kjay3-zu3 beare3 Thanks!
lun3-doun1 corner of the road
lun3 ho2-bet hma2 other side of the road
lun3 ku3 to cross the road
Lun3 ku3 bo1 ma1 lo2 bu3 No need to cross the road.
ma1 lo2 bu3 no need
nya2-bet right side
nya2-bet hma2 on the right side
nya2 bet hma2 la3 Is it on the right side?
nyi2-lay3 young brother
ta1-da3 bridge
ta1-da3 pau2 on (over) the bridge
ta1-da3 pau2 gah1 nay2 from (over) the bridge
ta1-da3 pau2 gah1 nay2 thwa3 ba2 cross the road from the bridge
teare1-teare1 thwa3 Go straight
u3-lay3 Uncle
yone3-khan3 office (room)

Lesson 6: Asking for Directions: A Tourist Story

In lesson 5, we have seen how our tourist got lost in the street of Yangon. His five-days Mission: to seek out new culture & strange civilizations, to attempt at speaking Burmese language, and to boldly go where no tourist has gone before.

Wait a minute! Wait a minute! Something is missing to my story. Background music please....

Background Music

Wait a minute! Wait a minute! Something is missing to my story. Background music please. [15 seconds]

Posted by Naing Tinnyuntpu on Friday, May 13, 2016


nyi2-lay3 -- young brother
Sakura Tower -- Sakura Tower
beare2 -- where
na3 -- nearby
ma1 -- at
leare3 -- ?

nyi2-lay3, Sakura Tower beare2 na3 ma1 leare3 - How do I get to Sakura Tower, young brother?

Note: It is common for Burmese people to address to strangers with family terms. moun2-lay3 is the equivalent of nyi2-lay3 used by a female to a male younger than her.

How to ask direction in Burmese

na3 from the word a-ni3 a-na3 meaning vicinity is used as a suffix word nearby.

We have seen the postpositional marker hma2 before. The word hma2 is a location indicator, which means in, at, on, etc.. If you speak slowly word by word, the above sentence might sound:

beare2 na3 hma2 leare3

But, with the normal flow of speech, it sounds more like:

beare2 na3 ma1 leare3 -- Nearby where?

That's a complete sentence that you can ask, for example, when someone mentions a place for you to go.

The Street Vendor:

de2 gah1 nay2 teare1-teare1 thwa3 -- Go straight from here.
lun3-doun1 hma2 beare3 -- It's at the corner of the road.

Let's analyze this into detail:

de2 gah1 nay2 -- from here (here + starting from + where you stay or stand)
teare1-teare1 thwa3 -- go straight (straight + go)

lun3-doun1 -- at the corner of the road (road or street + corner)
hma2 beare3 -- located right there (at + exactly!)

de2 gah1 nay2 teare1-teare1 thwa3 lun3-doun1 hma2 beare3 -- Go straight from here. It's at the corner of the road.


lun3 -- street; road
doun1 -- corner
hma2 -- at
hote la3 -- Is that so? (yes + ?)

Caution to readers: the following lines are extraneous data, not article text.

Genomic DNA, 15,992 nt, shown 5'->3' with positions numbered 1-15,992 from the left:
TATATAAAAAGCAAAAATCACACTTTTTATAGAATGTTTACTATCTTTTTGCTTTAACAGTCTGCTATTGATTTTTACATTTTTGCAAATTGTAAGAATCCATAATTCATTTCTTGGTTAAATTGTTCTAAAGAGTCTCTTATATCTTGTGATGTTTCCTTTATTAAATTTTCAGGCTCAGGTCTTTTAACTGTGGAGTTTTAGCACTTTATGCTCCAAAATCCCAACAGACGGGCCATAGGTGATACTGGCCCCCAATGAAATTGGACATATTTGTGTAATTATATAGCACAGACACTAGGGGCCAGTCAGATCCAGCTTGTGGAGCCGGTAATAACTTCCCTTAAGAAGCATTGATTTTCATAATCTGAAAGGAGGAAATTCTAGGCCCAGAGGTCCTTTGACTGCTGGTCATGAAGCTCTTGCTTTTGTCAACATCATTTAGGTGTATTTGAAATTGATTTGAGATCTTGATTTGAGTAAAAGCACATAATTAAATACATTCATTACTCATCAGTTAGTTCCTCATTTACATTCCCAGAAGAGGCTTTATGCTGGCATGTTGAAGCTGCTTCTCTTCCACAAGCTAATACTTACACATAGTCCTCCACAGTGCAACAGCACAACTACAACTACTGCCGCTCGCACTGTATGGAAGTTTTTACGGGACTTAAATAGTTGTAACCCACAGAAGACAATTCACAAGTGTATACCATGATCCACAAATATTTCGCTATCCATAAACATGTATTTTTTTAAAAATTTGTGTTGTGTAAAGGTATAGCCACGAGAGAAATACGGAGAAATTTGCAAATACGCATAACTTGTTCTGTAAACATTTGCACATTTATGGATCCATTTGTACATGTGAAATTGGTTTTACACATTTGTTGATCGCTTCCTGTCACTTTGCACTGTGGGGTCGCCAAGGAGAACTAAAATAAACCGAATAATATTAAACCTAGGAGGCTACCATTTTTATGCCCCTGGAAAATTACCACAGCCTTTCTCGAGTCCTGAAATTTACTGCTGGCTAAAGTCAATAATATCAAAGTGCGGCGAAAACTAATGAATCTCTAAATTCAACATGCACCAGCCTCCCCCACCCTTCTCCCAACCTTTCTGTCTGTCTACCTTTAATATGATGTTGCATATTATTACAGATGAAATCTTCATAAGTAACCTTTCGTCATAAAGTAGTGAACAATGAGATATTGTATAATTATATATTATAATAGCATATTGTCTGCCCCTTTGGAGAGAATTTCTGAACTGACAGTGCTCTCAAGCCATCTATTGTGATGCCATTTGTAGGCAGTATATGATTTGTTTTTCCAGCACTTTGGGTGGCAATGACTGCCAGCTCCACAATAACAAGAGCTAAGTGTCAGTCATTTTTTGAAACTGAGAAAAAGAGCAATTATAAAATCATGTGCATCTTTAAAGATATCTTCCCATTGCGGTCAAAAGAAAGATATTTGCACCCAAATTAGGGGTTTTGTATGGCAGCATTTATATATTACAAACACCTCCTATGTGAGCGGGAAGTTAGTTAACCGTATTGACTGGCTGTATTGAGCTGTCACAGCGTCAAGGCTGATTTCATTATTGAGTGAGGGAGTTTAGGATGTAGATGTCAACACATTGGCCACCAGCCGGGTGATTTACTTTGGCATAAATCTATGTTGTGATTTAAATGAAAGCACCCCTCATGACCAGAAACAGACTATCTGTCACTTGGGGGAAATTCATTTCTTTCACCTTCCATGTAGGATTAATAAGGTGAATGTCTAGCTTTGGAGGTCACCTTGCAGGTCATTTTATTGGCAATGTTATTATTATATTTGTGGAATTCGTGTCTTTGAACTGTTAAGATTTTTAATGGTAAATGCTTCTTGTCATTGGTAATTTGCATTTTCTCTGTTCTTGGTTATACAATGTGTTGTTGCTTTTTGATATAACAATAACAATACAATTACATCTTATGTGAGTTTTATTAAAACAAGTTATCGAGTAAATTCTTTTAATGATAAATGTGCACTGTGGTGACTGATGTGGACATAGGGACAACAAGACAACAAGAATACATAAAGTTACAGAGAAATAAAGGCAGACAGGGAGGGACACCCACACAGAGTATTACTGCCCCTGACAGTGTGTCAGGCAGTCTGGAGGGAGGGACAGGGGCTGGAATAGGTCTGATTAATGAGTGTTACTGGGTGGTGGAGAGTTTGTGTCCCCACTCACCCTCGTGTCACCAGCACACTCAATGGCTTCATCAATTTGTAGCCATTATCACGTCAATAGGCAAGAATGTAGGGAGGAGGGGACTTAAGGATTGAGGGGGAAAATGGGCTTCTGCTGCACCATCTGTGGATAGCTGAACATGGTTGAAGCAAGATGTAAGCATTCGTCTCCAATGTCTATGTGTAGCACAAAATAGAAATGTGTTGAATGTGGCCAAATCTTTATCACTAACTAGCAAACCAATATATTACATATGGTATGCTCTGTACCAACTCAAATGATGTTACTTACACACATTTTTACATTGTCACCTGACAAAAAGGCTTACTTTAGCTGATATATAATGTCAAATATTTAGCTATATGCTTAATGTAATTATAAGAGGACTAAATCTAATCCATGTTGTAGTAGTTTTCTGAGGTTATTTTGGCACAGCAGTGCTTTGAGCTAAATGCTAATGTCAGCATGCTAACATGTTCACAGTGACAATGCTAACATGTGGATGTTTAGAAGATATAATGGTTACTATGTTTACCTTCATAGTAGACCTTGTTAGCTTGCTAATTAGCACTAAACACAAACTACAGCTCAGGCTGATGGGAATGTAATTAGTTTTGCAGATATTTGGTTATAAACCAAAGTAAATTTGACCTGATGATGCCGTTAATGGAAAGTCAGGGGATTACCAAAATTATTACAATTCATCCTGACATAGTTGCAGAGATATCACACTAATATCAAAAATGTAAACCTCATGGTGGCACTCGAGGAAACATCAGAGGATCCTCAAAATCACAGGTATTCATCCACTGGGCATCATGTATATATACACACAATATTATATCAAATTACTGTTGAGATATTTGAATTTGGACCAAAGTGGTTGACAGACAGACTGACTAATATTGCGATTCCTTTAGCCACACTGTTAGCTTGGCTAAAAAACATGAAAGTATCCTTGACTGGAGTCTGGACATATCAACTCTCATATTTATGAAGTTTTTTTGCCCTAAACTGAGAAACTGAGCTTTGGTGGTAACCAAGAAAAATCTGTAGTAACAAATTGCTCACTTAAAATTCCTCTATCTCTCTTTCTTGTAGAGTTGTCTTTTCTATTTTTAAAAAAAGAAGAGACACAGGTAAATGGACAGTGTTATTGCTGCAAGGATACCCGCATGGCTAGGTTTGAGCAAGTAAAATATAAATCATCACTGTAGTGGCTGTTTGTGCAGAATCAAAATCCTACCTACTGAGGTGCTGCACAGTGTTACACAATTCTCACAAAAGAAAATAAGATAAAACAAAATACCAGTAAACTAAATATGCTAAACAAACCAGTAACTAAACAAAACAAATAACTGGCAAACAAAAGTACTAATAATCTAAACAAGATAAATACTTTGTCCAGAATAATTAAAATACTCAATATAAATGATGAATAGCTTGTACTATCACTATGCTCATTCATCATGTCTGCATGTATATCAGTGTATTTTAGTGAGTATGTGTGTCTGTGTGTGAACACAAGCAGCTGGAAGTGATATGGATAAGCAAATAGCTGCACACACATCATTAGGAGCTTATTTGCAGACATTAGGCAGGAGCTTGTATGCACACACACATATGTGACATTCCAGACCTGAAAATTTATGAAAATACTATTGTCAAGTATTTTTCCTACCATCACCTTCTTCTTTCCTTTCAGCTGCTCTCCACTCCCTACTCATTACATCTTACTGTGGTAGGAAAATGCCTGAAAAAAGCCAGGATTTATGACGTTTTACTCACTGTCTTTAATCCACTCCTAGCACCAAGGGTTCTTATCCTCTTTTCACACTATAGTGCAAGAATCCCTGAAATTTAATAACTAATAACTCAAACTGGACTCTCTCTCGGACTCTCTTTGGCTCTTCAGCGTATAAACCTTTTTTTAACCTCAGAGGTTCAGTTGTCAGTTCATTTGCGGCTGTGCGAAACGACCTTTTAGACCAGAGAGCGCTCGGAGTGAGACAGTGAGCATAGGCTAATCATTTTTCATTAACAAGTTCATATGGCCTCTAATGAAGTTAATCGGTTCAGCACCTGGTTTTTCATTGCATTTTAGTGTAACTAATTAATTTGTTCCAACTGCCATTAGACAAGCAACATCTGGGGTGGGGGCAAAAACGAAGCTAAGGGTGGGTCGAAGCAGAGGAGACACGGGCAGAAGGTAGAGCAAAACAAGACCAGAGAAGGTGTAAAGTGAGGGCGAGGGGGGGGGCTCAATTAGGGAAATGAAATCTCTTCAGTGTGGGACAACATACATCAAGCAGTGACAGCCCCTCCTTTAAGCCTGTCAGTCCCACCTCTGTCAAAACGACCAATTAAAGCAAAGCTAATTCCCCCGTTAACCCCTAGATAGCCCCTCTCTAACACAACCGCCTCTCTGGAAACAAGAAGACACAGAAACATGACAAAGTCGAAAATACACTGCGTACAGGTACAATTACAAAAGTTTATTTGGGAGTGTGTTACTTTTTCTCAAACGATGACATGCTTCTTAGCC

lun3 means road or a street, and doun1 refers to the corner. So, lun3-doun1 means street corner.

However, lun3-doun1 alone is not a complete sentence. You need to add at least the postpositional marker hma2 to mean at the corner of the road. So, you can say: lun3-doun1 hma2 when someone asks: "Where is it?"

lun3-doun1 hma2 hote la3 -- at the corner, you say?

Tourist continues:

beare2-bet -- left side (left + direction)
hma2 la3 -- Is it there? (at + ?)

nya2-bet -- right side (right + direction)
hma2 la3 -- Is it there? (at + ?)

beare2-bet hma2 la3... nya2-bet hma2 la3 -- left side or right side?

How to say 'left', 'right' and 'straight' in Burmese

It is possible to shorten the above sentence. You can ask the question: nya2-bet hma2 la3, which means "Is it on the right side?"

The Street Vendor:

nya2-bet hma2 -- It's on the right side. (right + direction + at)

Do you see the simplicity of sentence construction in Burmese? You don't need lengthy questions and answers to be understood. As we have seen in lesson 2, la3 is equivalent of the question mark.

The Street Vendor continues:

lun3 ku3 -- cross the road (road + cross or swim)
bo1 -- for; something necessary to do
ma1 lo2 bu3 -- No need (not + need + negative ending)

lun3 ku3 bo1 ma1 lo2 bu3 -- No need to cross the road.

ma1 lo2 bu3 means no need. For example, you can ask the question: lun3 ku3 bo1 lo2 la3. "Need to cross the road?" Unlike in English, nobody will ask: "Do I need to cross the road?" It's not necessary to include "I" in the above phrase. When it comes to "yes" or "no" answers in Burmese, simply use back the verb in the question. ma1 lo2 bu3 means "no" and lo2 deare2 means "yes" where lo2 is the verb "to need".

Tourist : hote... kjay3-zu3 beare3 -- Got it, Thanks.. (Yes + thanks + exactly!)

As we have seen in lesson 2, kjay3-zu3 is a help or merit that a person does on an another person.